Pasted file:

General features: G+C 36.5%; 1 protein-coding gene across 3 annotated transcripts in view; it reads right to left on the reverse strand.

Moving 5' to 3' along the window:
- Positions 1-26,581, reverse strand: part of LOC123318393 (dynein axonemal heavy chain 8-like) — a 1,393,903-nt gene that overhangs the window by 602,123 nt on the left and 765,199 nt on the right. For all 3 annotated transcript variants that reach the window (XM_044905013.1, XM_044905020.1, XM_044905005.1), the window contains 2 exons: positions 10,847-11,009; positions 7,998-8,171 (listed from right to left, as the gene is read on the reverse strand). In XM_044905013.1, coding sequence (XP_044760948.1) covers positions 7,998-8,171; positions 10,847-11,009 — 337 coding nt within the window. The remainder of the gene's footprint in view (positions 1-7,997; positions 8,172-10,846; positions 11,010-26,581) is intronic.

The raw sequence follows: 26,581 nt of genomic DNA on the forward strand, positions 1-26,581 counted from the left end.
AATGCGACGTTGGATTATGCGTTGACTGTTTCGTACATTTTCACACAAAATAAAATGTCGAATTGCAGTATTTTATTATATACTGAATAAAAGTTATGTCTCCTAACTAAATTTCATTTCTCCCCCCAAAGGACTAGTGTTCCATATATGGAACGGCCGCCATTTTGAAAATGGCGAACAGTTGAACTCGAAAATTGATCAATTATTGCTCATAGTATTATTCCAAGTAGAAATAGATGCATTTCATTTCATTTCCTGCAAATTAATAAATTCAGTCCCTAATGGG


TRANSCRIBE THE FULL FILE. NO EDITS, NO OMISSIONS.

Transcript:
General features: G+C 36.5%; 1 protein-coding gene across 3 annotated transcripts in view; it reads right to left on the reverse strand.

Moving 5' to 3' along the window:
- Positions 1-26,581, reverse strand: part of LOC123318393 (dynein axonemal heavy chain 8-like) — a 1,393,903-nt gene that overhangs the window by 602,123 nt on the left and 765,199 nt on the right. For all 3 annotated transcript variants that reach the window (XM_044905013.1, XM_044905020.1, XM_044905005.1), the window contains 2 exons: positions 10,847-11,009; positions 7,998-8,171 (listed from right to left, as the gene is read on the reverse strand). In XM_044905013.1, coding sequence (XP_044760948.1) covers positions 7,998-8,171; positions 10,847-11,009 — 337 coding nt within the window. The remainder of the gene's footprint in view (positions 1-7,997; positions 8,172-10,846; positions 11,010-26,581) is intronic.

The raw sequence follows: 26,581 nt of genomic DNA on the forward strand, positions 1-26,581 counted from the left end.
AATGCGACGTTGGATTATGCGTTGACTGTTTCGTACATTTTCACACAAAATAAAATGTCGAATTGCAGTATTTTATTATATACTGAATAAAAGTTATGTCTCCTAACTAAATTTCATTTCTCCCCCCAAAGGACTAGTGTTCCATATATGGAACGGCCGCCATTTTGAAAATGGCGAACAGTTGAACTCGAAAATTGATCAATTATTGCTCATAGTATTATTCCAAGTAGAAATAGATGCATTTCATTTCATTTCCTGCAAATTAATAAATTCAGTCCCTAATGGG